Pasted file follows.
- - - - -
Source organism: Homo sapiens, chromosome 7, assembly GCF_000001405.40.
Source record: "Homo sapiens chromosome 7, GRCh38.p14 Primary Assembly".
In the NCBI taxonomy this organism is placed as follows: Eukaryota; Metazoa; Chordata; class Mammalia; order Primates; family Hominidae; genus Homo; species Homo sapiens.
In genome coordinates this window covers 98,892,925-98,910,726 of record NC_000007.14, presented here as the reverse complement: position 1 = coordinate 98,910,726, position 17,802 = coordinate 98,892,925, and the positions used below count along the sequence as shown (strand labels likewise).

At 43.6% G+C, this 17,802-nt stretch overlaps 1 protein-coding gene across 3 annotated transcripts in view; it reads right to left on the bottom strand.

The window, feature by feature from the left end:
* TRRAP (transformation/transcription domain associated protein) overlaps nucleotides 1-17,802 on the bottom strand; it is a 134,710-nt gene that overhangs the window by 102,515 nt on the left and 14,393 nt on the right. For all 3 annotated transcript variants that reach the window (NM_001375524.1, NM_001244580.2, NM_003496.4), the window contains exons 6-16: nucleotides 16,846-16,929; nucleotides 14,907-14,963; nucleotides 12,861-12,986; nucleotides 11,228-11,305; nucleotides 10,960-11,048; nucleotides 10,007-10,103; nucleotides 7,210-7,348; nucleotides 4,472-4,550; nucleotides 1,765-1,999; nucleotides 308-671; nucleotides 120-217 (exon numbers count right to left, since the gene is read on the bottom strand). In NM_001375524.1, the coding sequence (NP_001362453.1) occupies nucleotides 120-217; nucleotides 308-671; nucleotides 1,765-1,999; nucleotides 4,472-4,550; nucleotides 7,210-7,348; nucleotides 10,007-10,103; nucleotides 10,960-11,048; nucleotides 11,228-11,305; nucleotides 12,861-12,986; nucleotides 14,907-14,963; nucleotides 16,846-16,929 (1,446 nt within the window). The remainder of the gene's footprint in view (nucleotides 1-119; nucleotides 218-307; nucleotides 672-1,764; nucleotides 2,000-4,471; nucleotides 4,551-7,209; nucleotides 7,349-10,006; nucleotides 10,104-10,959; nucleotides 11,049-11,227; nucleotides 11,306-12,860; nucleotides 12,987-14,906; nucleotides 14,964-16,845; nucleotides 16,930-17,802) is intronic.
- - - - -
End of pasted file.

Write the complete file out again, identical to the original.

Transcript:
Source organism: Homo sapiens, chromosome 7, assembly GCF_000001405.40.
Source record: "Homo sapiens chromosome 7, GRCh38.p14 Primary Assembly".
In the NCBI taxonomy this organism is placed as follows: Eukaryota; Metazoa; Chordata; class Mammalia; order Primates; family Hominidae; genus Homo; species Homo sapiens.
In genome coordinates this window covers 98,892,925-98,910,726 of record NC_000007.14, presented here as the reverse complement: position 1 = coordinate 98,910,726, position 17,802 = coordinate 98,892,925, and the positions used below count along the sequence as shown (strand labels likewise).

At 43.6% G+C, this 17,802-nt stretch overlaps 1 protein-coding gene across 3 annotated transcripts in view; it reads right to left on the bottom strand.

The window, feature by feature from the left end:
* TRRAP (transformation/transcription domain associated protein) overlaps nucleotides 1-17,802 on the bottom strand; it is a 134,710-nt gene that overhangs the window by 102,515 nt on the left and 14,393 nt on the right. For all 3 annotated transcript variants that reach the window (NM_001375524.1, NM_001244580.2, NM_003496.4), the window contains exons 6-16: nucleotides 16,846-16,929; nucleotides 14,907-14,963; nucleotides 12,861-12,986; nucleotides 11,228-11,305; nucleotides 10,960-11,048; nucleotides 10,007-10,103; nucleotides 7,210-7,348; nucleotides 4,472-4,550; nucleotides 1,765-1,999; nucleotides 308-671; nucleotides 120-217 (exon numbers count right to left, since the gene is read on the bottom strand). In NM_001375524.1, the coding sequence (NP_001362453.1) occupies nucleotides 120-217; nucleotides 308-671; nucleotides 1,765-1,999; nucleotides 4,472-4,550; nucleotides 7,210-7,348; nucleotides 10,007-10,103; nucleotides 10,960-11,048; nucleotides 11,228-11,305; nucleotides 12,861-12,986; nucleotides 14,907-14,963; nucleotides 16,846-16,929 (1,446 nt within the window). The remainder of the gene's footprint in view (nucleotides 1-119; nucleotides 218-307; nucleotides 672-1,764; nucleotides 2,000-4,471; nucleotides 4,551-7,209; nucleotides 7,349-10,006; nucleotides 10,104-10,959; nucleotides 11,049-11,227; nucleotides 11,306-12,860; nucleotides 12,987-14,906; nucleotides 14,964-16,845; nucleotides 16,930-17,802) is intronic.